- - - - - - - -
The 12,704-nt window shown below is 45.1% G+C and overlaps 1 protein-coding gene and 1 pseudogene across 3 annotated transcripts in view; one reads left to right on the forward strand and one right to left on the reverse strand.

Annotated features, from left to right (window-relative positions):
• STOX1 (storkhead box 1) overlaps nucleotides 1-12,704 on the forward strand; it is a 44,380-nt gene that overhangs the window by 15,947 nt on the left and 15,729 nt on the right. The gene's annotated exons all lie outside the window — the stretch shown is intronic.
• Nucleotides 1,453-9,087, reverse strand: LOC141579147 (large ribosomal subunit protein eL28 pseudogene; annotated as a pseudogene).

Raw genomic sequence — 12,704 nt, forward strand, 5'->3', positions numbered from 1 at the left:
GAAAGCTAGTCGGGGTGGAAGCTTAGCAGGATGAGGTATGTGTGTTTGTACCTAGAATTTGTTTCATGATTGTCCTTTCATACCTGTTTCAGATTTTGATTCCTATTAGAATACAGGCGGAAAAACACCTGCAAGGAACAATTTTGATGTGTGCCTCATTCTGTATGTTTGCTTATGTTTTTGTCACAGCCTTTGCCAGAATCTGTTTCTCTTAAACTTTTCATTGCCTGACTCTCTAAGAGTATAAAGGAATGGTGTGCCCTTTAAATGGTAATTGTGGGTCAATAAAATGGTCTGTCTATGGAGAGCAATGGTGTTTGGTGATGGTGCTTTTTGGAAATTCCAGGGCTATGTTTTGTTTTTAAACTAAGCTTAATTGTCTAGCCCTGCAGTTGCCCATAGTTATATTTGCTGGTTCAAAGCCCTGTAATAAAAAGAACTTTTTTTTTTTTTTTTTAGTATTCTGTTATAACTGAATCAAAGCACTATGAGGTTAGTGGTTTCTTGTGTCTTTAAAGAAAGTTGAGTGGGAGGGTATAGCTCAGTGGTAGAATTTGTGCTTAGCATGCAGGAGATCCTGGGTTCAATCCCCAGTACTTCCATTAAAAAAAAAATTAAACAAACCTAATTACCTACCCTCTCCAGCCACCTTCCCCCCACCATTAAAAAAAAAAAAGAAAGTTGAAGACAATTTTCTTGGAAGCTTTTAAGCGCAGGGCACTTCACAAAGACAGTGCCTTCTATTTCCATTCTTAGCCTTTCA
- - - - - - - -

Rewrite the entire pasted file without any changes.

The 12,704-nt window shown below is 45.1% G+C and overlaps 1 protein-coding gene and 1 pseudogene across 3 annotated transcripts in view; one reads left to right on the forward strand and one right to left on the reverse strand.

Annotated features, from left to right (window-relative positions):
• STOX1 (storkhead box 1) overlaps nucleotides 1-12,704 on the forward strand; it is a 44,380-nt gene that overhangs the window by 15,947 nt on the left and 15,729 nt on the right. The gene's annotated exons all lie outside the window — the stretch shown is intronic.
• Nucleotides 1,453-9,087, reverse strand: LOC141579147 (large ribosomal subunit protein eL28 pseudogene; annotated as a pseudogene).

Raw genomic sequence — 12,704 nt, forward strand, 5'->3', positions numbered from 1 at the left:
GAAAGCTAGTCGGGGTGGAAGCTTAGCAGGATGAGGTATGTGTGTTTGTACCTAGAATTTGTTTCATGATTGTCCTTTCATACCTGTTTCAGATTTTGATTCCTATTAGAATACAGGCGGAAAAACACCTGCAAGGAACAATTTTGATGTGTGCCTCATTCTGTATGTTTGCTTATGTTTTTGTCACAGCCTTTGCCAGAATCTGTTTCTCTTAAACTTTTCATTGCCTGACTCTCTAAGAGTATAAAGGAATGGTGTGCCCTTTAAATGGTAATTGTGGGTCAATAAAATGGTCTGTCTATGGAGAGCAATGGTGTTTGGTGATGGTGCTTTTTGGAAATTCCAGGGCTATGTTTTGTTTTTAAACTAAGCTTAATTGTCTAGCCCTGCAGTTGCCCATAGTTATATTTGCTGGTTCAAAGCCCTGTAATAAAAAGAACTTTTTTTTTTTTTTTTTAGTATTCTGTTATAACTGAATCAAAGCACTATGAGGTTAGTGGTTTCTTGTGTCTTTAAAGAAAGTTGAGTGGGAGGGTATAGCTCAGTGGTAGAATTTGTGCTTAGCATGCAGGAGATCCTGGGTTCAATCCCCAGTACTTCCATTAAAAAAAAAATTAAACAAACCTAATTACCTACCCTCTCCAGCCACCTTCCCCCCACCATTAAAAAAAAAAAAGAAAGTTGAAGACAATTTTCTTGGAAGCTTTTAAGCGCAGGGCACTTCACAAAGACAGTGCCTTCTATTTCCATTCTTAGCCTTTCA